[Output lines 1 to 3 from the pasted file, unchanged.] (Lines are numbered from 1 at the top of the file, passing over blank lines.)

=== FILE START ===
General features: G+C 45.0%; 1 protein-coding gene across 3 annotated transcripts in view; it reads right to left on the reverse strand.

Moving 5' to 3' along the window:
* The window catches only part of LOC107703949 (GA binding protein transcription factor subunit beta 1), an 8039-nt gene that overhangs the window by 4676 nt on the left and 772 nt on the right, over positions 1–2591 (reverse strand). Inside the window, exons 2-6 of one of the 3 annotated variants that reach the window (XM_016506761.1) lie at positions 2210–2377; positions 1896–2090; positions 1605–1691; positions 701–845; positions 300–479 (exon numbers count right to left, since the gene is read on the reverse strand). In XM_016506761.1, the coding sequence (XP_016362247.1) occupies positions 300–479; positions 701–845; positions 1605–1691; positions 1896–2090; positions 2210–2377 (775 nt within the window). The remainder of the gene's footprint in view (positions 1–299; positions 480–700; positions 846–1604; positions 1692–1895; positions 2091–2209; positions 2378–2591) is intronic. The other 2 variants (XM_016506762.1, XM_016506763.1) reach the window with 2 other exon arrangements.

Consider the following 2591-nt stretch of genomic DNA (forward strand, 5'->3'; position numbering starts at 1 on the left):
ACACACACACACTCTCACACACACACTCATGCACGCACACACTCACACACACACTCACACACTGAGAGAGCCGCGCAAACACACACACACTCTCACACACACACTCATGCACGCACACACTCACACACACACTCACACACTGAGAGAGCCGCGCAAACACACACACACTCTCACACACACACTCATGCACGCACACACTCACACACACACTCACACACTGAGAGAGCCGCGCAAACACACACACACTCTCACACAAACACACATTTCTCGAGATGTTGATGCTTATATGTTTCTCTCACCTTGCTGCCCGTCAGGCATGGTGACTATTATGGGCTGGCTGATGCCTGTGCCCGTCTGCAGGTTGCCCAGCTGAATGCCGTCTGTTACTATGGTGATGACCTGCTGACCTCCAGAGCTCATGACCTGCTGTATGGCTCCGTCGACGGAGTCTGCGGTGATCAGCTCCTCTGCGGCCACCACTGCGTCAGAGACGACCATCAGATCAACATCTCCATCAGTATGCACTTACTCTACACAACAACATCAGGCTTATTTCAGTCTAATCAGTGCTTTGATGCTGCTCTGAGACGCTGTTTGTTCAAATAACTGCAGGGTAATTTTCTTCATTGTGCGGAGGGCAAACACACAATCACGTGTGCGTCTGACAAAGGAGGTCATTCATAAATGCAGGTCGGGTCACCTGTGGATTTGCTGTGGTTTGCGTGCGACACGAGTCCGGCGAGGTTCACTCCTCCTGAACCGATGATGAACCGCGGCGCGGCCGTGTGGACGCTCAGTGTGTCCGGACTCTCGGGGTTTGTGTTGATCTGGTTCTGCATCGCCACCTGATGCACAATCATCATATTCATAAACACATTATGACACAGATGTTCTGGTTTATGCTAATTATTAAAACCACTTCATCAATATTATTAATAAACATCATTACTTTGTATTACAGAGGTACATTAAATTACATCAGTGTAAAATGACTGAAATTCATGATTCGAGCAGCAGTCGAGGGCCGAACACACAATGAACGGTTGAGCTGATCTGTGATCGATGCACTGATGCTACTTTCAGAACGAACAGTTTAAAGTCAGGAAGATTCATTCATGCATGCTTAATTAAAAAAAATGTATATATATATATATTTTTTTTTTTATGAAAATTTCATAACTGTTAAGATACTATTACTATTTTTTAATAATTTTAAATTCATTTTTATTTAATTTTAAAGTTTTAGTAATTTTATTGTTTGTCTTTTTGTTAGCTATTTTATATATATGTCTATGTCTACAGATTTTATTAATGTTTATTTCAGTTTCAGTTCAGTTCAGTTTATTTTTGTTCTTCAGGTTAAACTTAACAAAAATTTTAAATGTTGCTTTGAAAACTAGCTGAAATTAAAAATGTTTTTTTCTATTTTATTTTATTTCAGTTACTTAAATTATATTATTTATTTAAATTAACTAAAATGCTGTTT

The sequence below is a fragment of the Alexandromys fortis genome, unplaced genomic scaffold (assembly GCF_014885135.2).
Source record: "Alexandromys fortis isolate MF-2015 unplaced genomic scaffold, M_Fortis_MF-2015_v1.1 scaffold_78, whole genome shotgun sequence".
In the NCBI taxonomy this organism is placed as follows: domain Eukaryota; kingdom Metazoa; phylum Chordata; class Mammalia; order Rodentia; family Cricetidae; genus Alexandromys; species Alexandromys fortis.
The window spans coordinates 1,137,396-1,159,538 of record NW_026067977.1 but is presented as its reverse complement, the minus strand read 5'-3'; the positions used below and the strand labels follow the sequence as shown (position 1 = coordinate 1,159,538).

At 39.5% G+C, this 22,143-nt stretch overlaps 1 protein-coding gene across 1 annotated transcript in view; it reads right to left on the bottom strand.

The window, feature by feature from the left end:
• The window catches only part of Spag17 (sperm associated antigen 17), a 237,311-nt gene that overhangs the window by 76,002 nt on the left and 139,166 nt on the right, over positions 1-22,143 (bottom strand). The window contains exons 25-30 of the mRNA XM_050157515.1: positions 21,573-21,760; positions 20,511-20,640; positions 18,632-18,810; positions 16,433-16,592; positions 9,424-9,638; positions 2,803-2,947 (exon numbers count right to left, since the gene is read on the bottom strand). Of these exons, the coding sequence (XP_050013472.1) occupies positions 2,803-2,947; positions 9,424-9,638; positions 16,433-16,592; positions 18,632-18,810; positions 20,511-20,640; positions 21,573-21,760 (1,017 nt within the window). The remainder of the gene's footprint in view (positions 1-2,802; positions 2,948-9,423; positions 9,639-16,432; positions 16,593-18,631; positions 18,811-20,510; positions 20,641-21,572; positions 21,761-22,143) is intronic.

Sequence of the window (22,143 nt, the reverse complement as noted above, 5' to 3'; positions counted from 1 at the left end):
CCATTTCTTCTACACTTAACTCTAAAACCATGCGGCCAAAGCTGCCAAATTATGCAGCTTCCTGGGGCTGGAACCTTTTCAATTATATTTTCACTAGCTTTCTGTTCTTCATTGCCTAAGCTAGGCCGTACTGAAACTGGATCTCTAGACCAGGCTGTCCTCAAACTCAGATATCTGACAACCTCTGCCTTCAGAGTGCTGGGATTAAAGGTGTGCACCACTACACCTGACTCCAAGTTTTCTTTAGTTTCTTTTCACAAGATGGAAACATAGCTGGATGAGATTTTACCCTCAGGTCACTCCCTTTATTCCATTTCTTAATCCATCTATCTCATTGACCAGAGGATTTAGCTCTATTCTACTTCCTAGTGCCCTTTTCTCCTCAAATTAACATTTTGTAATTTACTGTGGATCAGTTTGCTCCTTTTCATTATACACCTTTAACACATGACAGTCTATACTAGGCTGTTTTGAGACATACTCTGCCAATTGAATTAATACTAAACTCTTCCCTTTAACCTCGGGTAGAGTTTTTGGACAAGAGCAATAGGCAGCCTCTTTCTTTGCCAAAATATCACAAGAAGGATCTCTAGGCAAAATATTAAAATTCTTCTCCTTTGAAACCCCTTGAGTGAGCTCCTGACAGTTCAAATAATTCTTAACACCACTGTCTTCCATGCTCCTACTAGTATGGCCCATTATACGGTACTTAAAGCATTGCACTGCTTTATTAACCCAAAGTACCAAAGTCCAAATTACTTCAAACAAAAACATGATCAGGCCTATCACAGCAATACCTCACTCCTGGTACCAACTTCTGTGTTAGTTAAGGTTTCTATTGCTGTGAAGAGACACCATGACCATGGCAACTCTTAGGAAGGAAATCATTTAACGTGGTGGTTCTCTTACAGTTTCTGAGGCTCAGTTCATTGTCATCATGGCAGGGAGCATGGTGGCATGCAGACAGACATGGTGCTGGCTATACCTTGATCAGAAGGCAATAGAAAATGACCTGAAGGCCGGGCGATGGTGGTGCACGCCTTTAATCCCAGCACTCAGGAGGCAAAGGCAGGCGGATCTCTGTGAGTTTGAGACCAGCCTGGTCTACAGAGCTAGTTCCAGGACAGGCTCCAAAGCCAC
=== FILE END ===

General features: G+C 45.0%; 1 protein-coding gene across 3 annotated transcripts in view; it reads right to left on the reverse strand.

Moving 5' to 3' along the window:
* The window catches only part of LOC107703949 (GA binding protein transcription factor subunit beta 1), an 8039-nt gene that overhangs the window by 4676 nt on the left and 772 nt on the right, over positions 1–2591 (reverse strand). Inside the window, exons 2-6 of one of the 3 annotated variants that reach the window (XM_016506761.1) lie at positions 2210–2377; positions 1896–2090; positions 1605–1691; positions 701–845; positions 300–479 (exon numbers count right to left, since the gene is read on the reverse strand). In XM_016506761.1, the coding sequence (XP_016362247.1) occupies positions 300–479; positions 701–845; positions 1605–1691; positions 1896–2090; positions 2210–2377 (775 nt within the window). The remainder of the gene's footprint in view (positions 1–299; positions 480–700; positions 846–1604; positions 1692–1895; positions 2091–2209; positions 2378–2591) is intronic. The other 2 variants (XM_016506762.1, XM_016506763.1) reach the window with 2 other exon arrangements.